Hackers resurrect NCSA Mosaic

March 9, 2010 | 12:51

Tags: #browser #firefox #github #internet-explorer #marc-andreessen #vintage-computing #web

Companies: #ncsa #open-source

If you fancy taking a step back in time - or if you're Johnny-come-lately looking to find out just what the previous generation had to put up with - then perhaps you'd like to try one of the first web browsers ever created?

The source code for NCSA Mosaic 2.7 - Marc Andreessen's browser which became the basis for Netscape Navigator and Internet Explorer, and would eventually become Mozilla Firefox - has been uploaded to source-code sharing site GitHub by user Alan Dipert.

Linux users capable of compiling programs from source are free to download the package and learn just what the early days of the web looked like circa 1993.

According to Webmonkey, the package runs surprisingly well on modern Linux systems, and the few niggles that exist - such as poor support for PNG format graphics - are busily being patched out by GitHub community members.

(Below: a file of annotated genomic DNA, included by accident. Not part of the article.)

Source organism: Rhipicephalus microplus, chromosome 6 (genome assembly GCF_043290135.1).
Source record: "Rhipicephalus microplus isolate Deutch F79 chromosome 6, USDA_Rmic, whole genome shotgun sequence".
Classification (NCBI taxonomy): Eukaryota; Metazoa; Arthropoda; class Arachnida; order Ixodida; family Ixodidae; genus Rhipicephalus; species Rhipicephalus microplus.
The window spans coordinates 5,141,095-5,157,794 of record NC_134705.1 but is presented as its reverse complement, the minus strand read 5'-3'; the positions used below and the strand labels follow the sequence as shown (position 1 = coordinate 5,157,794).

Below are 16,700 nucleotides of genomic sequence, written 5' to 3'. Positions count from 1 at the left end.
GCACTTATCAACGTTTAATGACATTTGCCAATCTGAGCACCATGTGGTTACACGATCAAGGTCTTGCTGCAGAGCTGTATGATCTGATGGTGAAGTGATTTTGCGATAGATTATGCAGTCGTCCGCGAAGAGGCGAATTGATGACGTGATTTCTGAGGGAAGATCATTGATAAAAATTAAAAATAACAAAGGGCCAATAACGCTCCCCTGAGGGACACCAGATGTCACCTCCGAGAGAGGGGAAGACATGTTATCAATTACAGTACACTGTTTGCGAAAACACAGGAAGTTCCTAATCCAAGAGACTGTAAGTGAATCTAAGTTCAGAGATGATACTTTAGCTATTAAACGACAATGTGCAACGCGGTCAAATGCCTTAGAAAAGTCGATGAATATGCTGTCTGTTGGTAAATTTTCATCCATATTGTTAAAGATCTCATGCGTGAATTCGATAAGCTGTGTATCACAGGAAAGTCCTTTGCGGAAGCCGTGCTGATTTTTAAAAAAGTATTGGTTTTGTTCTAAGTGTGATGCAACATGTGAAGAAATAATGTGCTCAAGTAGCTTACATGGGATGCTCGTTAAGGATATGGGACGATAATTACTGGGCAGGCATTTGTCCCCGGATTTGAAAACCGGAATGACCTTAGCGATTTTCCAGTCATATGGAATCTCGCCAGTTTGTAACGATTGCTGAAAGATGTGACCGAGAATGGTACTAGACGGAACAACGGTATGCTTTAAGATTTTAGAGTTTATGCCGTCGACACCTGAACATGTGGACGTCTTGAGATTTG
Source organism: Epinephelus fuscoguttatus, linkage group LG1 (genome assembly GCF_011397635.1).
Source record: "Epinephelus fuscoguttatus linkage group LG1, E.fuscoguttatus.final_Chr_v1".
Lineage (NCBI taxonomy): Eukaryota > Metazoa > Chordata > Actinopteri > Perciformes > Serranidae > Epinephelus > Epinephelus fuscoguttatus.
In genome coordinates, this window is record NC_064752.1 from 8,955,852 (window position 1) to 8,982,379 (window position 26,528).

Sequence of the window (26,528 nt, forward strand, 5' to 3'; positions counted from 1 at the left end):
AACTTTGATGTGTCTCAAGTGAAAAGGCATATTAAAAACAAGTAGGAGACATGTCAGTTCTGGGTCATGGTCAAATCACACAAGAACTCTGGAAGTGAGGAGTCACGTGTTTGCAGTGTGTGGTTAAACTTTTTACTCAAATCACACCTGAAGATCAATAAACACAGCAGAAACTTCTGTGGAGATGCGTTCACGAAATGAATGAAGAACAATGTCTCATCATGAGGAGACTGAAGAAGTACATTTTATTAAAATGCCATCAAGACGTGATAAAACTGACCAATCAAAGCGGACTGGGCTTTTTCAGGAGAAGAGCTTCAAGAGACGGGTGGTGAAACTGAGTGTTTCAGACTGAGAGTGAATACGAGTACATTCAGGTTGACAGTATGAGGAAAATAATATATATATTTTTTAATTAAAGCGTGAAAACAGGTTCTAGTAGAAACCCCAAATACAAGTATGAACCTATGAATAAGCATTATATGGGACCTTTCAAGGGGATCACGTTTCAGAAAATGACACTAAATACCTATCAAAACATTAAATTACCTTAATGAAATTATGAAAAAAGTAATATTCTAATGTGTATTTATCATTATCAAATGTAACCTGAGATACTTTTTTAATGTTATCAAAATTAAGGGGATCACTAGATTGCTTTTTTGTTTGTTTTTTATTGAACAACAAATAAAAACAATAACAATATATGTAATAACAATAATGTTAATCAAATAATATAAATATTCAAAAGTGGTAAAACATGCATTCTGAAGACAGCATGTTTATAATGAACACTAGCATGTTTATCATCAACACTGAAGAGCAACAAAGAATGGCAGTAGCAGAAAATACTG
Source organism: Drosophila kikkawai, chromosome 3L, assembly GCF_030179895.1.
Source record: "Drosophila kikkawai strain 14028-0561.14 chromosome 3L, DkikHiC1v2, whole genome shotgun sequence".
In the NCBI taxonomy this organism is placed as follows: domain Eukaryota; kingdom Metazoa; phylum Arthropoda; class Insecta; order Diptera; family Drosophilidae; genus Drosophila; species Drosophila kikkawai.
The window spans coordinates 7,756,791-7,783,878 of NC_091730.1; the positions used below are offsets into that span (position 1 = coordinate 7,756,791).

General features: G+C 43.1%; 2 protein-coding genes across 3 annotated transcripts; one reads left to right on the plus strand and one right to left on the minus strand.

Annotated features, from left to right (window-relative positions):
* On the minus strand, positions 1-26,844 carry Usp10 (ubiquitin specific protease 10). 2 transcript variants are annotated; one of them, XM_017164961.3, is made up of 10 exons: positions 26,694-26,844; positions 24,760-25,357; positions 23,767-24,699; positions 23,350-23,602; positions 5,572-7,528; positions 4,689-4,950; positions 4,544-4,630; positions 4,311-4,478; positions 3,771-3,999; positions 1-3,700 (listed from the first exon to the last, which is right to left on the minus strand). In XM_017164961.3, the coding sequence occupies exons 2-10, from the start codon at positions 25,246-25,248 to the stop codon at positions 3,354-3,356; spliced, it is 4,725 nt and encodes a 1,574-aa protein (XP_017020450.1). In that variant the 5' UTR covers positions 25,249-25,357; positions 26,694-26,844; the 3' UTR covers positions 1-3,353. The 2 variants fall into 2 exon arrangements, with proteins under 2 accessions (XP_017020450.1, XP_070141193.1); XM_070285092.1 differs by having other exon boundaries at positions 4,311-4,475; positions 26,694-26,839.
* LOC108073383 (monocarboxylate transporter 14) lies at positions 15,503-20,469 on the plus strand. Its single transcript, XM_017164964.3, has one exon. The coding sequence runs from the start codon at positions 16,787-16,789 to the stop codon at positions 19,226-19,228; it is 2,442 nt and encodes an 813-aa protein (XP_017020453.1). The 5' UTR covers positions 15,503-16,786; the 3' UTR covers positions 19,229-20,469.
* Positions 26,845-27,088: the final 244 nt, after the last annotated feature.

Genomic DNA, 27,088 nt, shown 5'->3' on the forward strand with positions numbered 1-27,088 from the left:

The Mosaic browser is the precursor to most modern graphical web browsers, and a piece of history. While being able to run it on your modern system might not have any practical purpose, it's an exercise in digital archeology for anyone interested in the birth of the web as we know it today.

Just don't try doing your Internet banking on it.

Are you impressed by the efforts made to port the Mosaic brower, or could the coders behind the project have found something better to do with their time? What browser did you use when you first got on to the web? Share your thoughts over in the forums.
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